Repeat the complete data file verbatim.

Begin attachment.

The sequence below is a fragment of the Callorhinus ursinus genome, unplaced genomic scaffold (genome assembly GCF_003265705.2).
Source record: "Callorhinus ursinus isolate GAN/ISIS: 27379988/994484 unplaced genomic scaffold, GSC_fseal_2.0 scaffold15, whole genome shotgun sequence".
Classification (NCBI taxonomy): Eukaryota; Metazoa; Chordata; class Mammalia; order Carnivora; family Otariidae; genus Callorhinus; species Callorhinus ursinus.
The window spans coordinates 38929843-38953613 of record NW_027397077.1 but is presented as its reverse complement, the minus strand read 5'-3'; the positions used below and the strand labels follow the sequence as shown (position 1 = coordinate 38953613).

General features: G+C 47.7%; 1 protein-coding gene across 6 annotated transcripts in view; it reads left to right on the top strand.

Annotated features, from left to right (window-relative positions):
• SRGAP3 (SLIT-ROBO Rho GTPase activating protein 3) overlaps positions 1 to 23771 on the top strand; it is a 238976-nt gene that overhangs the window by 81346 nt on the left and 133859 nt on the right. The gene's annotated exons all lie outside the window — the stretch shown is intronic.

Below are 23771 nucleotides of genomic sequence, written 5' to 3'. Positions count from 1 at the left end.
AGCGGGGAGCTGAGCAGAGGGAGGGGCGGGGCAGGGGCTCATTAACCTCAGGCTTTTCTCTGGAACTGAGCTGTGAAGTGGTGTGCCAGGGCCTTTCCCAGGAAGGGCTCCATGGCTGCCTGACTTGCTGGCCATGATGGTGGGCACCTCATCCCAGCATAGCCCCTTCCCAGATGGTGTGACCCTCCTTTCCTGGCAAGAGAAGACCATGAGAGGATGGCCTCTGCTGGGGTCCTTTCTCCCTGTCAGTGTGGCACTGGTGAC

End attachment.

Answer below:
The sequence below is a fragment of the Callorhinus ursinus genome, unplaced genomic scaffold (genome assembly GCF_003265705.2).
Source record: "Callorhinus ursinus isolate GAN/ISIS: 27379988/994484 unplaced genomic scaffold, GSC_fseal_2.0 scaffold15, whole genome shotgun sequence".
Classification (NCBI taxonomy): Eukaryota; Metazoa; Chordata; class Mammalia; order Carnivora; family Otariidae; genus Callorhinus; species Callorhinus ursinus.
The window spans coordinates 38929843-38953613 of record NW_027397077.1 but is presented as its reverse complement, the minus strand read 5'-3'; the positions used below and the strand labels follow the sequence as shown (position 1 = coordinate 38953613).

General features: G+C 47.7%; 1 protein-coding gene across 6 annotated transcripts in view; it reads left to right on the top strand.

Annotated features, from left to right (window-relative positions):
• SRGAP3 (SLIT-ROBO Rho GTPase activating protein 3) overlaps positions 1 to 23771 on the top strand; it is a 238976-nt gene that overhangs the window by 81346 nt on the left and 133859 nt on the right. The gene's annotated exons all lie outside the window — the stretch shown is intronic.

Below are 23771 nucleotides of genomic sequence, written 5' to 3'. Positions count from 1 at the left end.
AGCGGGGAGCTGAGCAGAGGGAGGGGCGGGGCAGGGGCTCATTAACCTCAGGCTTTTCTCTGGAACTGAGCTGTGAAGTGGTGTGCCAGGGCCTTTCCCAGGAAGGGCTCCATGGCTGCCTGACTTGCTGGCCATGATGGTGGGCACCTCATCCCAGCATAGCCCCTTCCCAGATGGTGTGACCCTCCTTTCCTGGCAAGAGAAGACCATGAGAGGATGGCCTCTGCTGGGGTCCTTTCTCCCTGTCAGTGTGGCACTGGTGAC